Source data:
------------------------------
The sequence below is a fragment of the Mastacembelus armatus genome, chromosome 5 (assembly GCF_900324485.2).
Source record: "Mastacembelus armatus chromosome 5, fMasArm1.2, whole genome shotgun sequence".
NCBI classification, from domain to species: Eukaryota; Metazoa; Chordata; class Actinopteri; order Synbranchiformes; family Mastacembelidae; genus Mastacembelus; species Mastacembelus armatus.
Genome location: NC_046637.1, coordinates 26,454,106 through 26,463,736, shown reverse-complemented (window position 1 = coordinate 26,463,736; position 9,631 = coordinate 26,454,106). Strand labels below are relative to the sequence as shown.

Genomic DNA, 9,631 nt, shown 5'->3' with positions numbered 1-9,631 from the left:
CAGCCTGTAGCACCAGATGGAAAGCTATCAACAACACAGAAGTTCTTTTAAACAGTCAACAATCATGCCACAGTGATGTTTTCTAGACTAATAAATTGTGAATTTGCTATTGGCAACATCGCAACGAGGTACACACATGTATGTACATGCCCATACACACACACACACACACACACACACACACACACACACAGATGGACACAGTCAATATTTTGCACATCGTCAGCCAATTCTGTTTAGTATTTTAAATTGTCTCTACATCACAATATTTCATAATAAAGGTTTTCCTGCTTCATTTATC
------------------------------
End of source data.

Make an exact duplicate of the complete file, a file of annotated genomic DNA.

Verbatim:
The sequence below is a fragment of the Mastacembelus armatus genome, chromosome 5 (assembly GCF_900324485.2).
Source record: "Mastacembelus armatus chromosome 5, fMasArm1.2, whole genome shotgun sequence".
NCBI classification, from domain to species: Eukaryota; Metazoa; Chordata; class Actinopteri; order Synbranchiformes; family Mastacembelidae; genus Mastacembelus; species Mastacembelus armatus.
Genome location: NC_046637.1, coordinates 26,454,106 through 26,463,736, shown reverse-complemented (window position 1 = coordinate 26,463,736; position 9,631 = coordinate 26,454,106). Strand labels below are relative to the sequence as shown.

Genomic DNA, 9,631 nt, shown 5'->3' with positions numbered 1-9,631 from the left:
CAGCCTGTAGCACCAGATGGAAAGCTATCAACAACACAGAAGTTCTTTTAAACAGTCAACAATCATGCCACAGTGATGTTTTCTAGACTAATAAATTGTGAATTTGCTATTGGCAACATCGCAACGAGGTACACACATGTATGTACATGCCCATACACACACACACACACACACACACACACACACACACACAGATGGACACAGTCAATATTTTGCACATCGTCAGCCAATTCTGTTTAGTATTTTAAATTGTCTCTACATCACAATATTTCATAATAAAGGTTTTCCTGCTTCATTTATC